Sabbath Life August 18, 2019

Sabbath Life

A Sermon by Rev. Karen A. Mendes

Genesis 2:1-3 and John 15:9-15

August 18, 2019

Main Idea: We abide in God.

May the words of my mouth and the meditations of all of our hearts be acceptable in thy sight O Lord, our strength and our redeemer. Amen.

As I have explored ideas around the Sabbath these past few weeks, I keep returning to the idea that, for our Jewish friends and neighbors, a new day begins in the evening, just after sunset, when the first 3 stars can be seen in the sky.  The old day ends just around supper time and the new day starts with a slowing down, and sleep; “a time of preparation, renewal, and anticipation”  with no delineation between sacred and secular time.  (Ismar Schorsch,  Instead of waking up to start a new day, the new day starts with, and includes, rest.

For 3 Sundays we are exploring what Sabbath is and how we can experience it.  The Sabbath is a gift from God to us, that frankly we are not very good at receiving. Last week we affirmed that the Sabbath gives us rest.  This week we will dig deeper into what Sabbath life means, and how Sabbath rest impacts all aspects of our lives. “Sabbath turns our worlds upside down, and asks: How do we gain something by doing nothing? How do we refill ourselves by emptying? (J. Dana Trent,

Our first Scripture are the closing verses of the first creation story.  It is striking that the story does not end with “Ta Da! It is finished! Instead the last piece of creation is God’s rest.  On the seventh day, God finished the work by resting!  In the whole creation story God gives three blessings, the first to the creatures (1:22), the second to humanity (1:28) and the third to rest itself!  God makes holy the act of rest, as an opportunity to stop work and recognize the beauty of what is.  Let’s think about this for a moment because it impacts not only our understanding of sabbath but also our understanding of creation as a whole.  God creates in order to enjoy creation; to revel in creation’s beauty, diversity, and wonder, and to be in relationship with us.  God is not defined by creating, creating, creating, more and more and more, just to keep up with the Jones, or with China, or with Amazon.  God is not defined by productivity but by connection and relationship. This we know through the history of the people of Israel contained in our Scriptures and through the life, death, and resurrection of Jesus our Christ.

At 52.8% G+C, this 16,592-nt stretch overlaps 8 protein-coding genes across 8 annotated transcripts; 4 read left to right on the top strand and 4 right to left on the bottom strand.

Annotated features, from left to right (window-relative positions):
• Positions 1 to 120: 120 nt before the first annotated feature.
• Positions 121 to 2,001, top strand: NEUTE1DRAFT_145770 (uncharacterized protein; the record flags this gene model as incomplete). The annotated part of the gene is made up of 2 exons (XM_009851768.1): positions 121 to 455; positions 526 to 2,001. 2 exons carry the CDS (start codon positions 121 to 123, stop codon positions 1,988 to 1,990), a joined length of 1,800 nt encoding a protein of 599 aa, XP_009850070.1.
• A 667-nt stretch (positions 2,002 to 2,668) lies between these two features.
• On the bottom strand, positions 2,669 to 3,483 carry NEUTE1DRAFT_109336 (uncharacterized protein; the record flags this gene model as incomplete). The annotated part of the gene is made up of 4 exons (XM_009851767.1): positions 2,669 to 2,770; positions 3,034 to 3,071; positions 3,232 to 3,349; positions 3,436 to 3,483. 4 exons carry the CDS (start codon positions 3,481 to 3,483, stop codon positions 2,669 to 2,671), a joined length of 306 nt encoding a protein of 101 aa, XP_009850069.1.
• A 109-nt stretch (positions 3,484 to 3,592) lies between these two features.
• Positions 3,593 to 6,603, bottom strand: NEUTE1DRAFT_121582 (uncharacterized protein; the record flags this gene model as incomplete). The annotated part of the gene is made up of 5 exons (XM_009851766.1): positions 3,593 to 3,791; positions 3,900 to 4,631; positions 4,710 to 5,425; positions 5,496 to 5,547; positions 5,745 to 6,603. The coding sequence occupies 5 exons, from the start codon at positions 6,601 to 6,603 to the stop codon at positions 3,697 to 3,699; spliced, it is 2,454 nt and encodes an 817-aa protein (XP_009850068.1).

The creation story of today’s text is closely connected to the 10 commandments found in Exodus chapter 20. We are to “remember the Sabbath day and keep it holy.” (Ex 20:8) because “For in six days the Lord made heaven and earth, the sea, and all that is in them, but rested the seventh day; therefore the Lord blessed the Sabbath day and consecrated it” (Ex 20:11), God rests so we should rest!  “Made in the image of God, we are drawn into the rest of God, in fact, commanded to participate in it, in order to remember who God is, and who we are outside of what we do to keep things going.” (Kara Root,

So, how do we do it?  How do we live a Sabbath life?  Jesus tells us how in our reading from the Gospel of John. “As the Father has loved me, so I have loved you; abide in my love.” (John 15:9)  Abide is a funny word, it means “to accept, to wait, and to live”.  To abide is to decide how one will live their life. We are invited to abide, to live our lives, every moment of our lives, in God’s love, so that Christ’s joy may be in us and our joy may be complete.

Let’s think about that for a moment.  How would living as though God’s love animates our every moment, change our outlook and behavior?  How does the Sabbath impact the other 6 days of the week?